Harmony Phase 1 Proposal
The purpose of the Harmony project is to improve the Blender Game Engine’s rendering of light and shadows. The first phase of improvements will focus on the rendering and use of shadows. The scope of this phase includes a revised shadow panel, point light shadows, variance shadow maps, shadow cookies, and shadow color.
Shadow Panel Changes
Currently the shadow panel displays many options not available to the game engine, even while the Game Engine renderer is active. In the Harmony project we intend to simplify the shadow panel while the Game Engine renderer is active to avoid confusion about what is, and more importantly is not, supported in the Blender Game Engine. Below is an example of a simplified shadow panel.
Point Light Shadows
While point light shadows are expensive on resources, they are still an often requested feature. For the Harmony project we intend to use cubemaps to create point light shadows as they are one of the simpler solutions. In order to do this we will first need to add cubemap support to the texture creation functions in GPU_extensions. This will include adding a function to create cubemaps, and a function to attach them to framebuffers. After GPU_extension has been updated, GPU_material will need to be updated so that point lights use cubemaps instead of the usual depth maps for their shadow buffers. For the actual rendering of shadows three things need to be addressed: rendering into the cubemap, a point light shader, and reading the cubemap in the material shader. Both the 3D viewport and the Blender Game Engine already have functions for rendering into shadow buffers. A check will need to be added into these functions to check if rendering into a cubemap is required, and then rendering into each face of the cubemap if the check passes. Because depth cubemaps are not well supported, the depth data will need to be written into a color texture, requiring these functions to first setup a shader to allow this to happen. Finally a function similar to test_shadowbuf in gpu_shader_material.glsl will need to be written in order to read from the cube shadowbuffer.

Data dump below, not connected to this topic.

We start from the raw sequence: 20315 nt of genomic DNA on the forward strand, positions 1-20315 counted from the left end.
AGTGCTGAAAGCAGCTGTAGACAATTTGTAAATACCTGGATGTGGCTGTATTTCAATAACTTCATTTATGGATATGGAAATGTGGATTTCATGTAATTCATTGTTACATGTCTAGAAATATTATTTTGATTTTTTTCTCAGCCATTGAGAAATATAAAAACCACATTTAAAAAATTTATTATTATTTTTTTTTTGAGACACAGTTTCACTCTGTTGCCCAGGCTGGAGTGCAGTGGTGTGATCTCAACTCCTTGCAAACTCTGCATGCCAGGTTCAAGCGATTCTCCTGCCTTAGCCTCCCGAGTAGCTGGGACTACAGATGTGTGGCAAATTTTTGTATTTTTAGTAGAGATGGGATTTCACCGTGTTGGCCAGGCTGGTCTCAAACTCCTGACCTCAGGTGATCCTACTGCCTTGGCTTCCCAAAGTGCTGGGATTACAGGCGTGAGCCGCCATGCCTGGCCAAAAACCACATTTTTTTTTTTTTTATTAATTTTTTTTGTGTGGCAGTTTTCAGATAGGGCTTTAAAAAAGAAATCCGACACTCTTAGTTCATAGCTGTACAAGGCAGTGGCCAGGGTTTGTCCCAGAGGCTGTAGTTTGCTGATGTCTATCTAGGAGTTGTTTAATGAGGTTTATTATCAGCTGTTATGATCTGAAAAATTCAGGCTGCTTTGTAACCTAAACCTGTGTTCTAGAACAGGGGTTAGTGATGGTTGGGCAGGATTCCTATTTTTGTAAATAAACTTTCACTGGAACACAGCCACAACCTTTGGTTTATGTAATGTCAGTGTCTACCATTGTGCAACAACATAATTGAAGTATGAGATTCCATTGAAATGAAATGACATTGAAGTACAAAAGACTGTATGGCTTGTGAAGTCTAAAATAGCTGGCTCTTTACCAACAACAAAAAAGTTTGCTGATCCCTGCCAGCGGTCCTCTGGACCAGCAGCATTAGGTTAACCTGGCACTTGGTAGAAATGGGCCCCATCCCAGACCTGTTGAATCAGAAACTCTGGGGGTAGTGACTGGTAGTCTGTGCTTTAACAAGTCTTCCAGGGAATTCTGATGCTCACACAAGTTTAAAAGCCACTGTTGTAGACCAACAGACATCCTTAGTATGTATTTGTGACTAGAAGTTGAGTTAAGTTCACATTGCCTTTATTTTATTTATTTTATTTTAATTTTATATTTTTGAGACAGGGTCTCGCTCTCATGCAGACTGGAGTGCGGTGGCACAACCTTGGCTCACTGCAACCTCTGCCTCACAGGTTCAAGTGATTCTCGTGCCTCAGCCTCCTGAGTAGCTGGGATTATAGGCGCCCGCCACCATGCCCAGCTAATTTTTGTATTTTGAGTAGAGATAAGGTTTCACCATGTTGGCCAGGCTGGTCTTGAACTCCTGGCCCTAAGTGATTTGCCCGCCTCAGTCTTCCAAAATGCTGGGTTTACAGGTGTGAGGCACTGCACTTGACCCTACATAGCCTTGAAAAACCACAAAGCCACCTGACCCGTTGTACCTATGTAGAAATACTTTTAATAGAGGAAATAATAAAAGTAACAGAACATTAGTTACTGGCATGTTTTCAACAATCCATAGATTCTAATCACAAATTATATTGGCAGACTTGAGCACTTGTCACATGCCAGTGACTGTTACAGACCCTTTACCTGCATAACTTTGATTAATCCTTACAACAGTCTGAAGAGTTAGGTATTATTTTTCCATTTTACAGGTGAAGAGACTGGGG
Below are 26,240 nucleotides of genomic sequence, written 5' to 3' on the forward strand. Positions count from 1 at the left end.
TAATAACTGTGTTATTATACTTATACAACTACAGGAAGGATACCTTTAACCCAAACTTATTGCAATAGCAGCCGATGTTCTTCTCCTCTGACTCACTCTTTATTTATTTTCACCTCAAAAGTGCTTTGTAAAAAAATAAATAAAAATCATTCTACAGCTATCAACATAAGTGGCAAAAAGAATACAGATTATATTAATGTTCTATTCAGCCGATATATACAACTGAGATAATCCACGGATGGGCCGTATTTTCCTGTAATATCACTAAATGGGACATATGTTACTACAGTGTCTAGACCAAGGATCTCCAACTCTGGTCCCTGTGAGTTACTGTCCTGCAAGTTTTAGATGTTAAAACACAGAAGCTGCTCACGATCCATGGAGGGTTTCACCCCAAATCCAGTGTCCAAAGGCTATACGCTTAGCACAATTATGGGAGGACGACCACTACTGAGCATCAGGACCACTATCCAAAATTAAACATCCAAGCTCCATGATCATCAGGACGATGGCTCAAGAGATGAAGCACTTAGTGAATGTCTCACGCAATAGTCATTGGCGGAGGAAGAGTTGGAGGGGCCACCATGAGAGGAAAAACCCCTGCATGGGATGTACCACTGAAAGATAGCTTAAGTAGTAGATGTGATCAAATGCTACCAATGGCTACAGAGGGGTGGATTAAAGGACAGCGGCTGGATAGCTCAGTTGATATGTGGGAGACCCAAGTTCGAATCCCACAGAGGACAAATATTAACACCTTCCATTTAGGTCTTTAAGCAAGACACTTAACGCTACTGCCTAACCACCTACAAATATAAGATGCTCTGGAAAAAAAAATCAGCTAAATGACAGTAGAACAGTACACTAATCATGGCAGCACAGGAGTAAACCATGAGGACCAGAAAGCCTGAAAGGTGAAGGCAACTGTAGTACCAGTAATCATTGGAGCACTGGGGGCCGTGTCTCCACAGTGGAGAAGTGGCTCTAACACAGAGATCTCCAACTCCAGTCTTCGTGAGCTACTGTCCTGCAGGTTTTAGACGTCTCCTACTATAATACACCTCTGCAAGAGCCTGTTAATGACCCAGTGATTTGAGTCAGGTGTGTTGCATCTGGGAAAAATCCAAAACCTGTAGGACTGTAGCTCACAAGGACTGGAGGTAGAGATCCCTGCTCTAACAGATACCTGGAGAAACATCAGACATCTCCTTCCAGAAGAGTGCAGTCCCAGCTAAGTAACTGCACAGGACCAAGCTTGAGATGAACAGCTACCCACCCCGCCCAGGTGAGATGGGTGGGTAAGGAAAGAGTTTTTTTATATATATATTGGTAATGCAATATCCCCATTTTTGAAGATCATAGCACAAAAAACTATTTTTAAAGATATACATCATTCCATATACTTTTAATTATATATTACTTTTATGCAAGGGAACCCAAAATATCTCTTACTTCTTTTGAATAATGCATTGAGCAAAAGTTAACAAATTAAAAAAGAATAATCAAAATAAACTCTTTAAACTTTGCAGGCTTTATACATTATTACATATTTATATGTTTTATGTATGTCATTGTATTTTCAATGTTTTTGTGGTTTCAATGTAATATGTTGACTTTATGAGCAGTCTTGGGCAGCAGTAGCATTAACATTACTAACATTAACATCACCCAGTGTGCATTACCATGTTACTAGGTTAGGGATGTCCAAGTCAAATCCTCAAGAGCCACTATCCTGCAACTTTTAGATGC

Variance Shadow Maps
Variance Shadow Maps (VSMs) are a more advanced form of shadow mapping. Instead of rendering the scene into a depth buffer for the shadow map, the scene is stored in two color channels (depth and depth^2). With these to values it is possible to compute the variance of the depth and color pixels appropriately. The benefit of VSMs is that the depth information is stored in a linear fashion, which means that soft shadows can easily be done by running a separable Gaussian blur over the shadow map. This is cheaper than using a technique like Percentage-Closer Filtering. For this feature, a lamp’s shadow buffer will need to use RGB32F or RGB16F instead of DEPTH_COMPONENT when using VSMs. Also, a shader will need to be written to handle storing the VSM data and the current shadow map shader will need to be reworked to calculate the variance and use the color components of the shadow buffer texture instead of depth. Also, a shader will need to be written to handle the Gaussian blur for soft shadows.
I do not now the actual name for this feature, but I believe they are referred to as “Light Cookies” in Unity 3D. The idea is to project an image with a lamp. This would be done by reusing the shadow buffer code and using a user-defined texture as opposed to a generated shadow map.
This will simply require a function in gpu_shader_material.glsl that multiplies the shadow color against the diffuse rgb based on the shadow factor, and ensuring the shadow colors are properly passed into the shader.